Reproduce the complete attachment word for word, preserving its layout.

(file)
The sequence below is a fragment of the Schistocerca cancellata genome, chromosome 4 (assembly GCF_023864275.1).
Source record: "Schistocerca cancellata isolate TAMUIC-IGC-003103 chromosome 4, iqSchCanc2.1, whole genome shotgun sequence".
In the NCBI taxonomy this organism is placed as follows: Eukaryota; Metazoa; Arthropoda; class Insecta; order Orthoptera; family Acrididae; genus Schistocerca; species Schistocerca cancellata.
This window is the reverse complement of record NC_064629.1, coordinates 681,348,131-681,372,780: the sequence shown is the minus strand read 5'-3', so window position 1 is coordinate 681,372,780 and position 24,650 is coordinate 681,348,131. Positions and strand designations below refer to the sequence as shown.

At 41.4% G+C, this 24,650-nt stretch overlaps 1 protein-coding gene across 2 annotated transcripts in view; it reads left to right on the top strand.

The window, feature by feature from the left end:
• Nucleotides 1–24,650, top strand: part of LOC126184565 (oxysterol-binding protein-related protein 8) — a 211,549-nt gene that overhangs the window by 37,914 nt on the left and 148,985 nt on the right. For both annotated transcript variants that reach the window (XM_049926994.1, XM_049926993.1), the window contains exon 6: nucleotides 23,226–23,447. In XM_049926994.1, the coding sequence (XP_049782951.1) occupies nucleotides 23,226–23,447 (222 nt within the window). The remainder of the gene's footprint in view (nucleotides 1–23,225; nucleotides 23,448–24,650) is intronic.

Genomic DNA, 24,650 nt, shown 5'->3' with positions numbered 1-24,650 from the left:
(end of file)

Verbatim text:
The sequence below is a fragment of the Schistocerca cancellata genome, chromosome 4 (assembly GCF_023864275.1).
Source record: "Schistocerca cancellata isolate TAMUIC-IGC-003103 chromosome 4, iqSchCanc2.1, whole genome shotgun sequence".
In the NCBI taxonomy this organism is placed as follows: Eukaryota; Metazoa; Arthropoda; class Insecta; order Orthoptera; family Acrididae; genus Schistocerca; species Schistocerca cancellata.
This window is the reverse complement of record NC_064629.1, coordinates 681,348,131-681,372,780: the sequence shown is the minus strand read 5'-3', so window position 1 is coordinate 681,372,780 and position 24,650 is coordinate 681,348,131. Positions and strand designations below refer to the sequence as shown.

At 41.4% G+C, this 24,650-nt stretch overlaps 1 protein-coding gene across 2 annotated transcripts in view; it reads left to right on the top strand.

The window, feature by feature from the left end:
• Nucleotides 1–24,650, top strand: part of LOC126184565 (oxysterol-binding protein-related protein 8) — a 211,549-nt gene that overhangs the window by 37,914 nt on the left and 148,985 nt on the right. For both annotated transcript variants that reach the window (XM_049926994.1, XM_049926993.1), the window contains exon 6: nucleotides 23,226–23,447. In XM_049926994.1, the coding sequence (XP_049782951.1) occupies nucleotides 23,226–23,447 (222 nt within the window). The remainder of the gene's footprint in view (nucleotides 1–23,225; nucleotides 23,448–24,650) is intronic.

Genomic DNA, 24,650 nt, shown 5'->3' with positions numbered 1-24,650 from the left: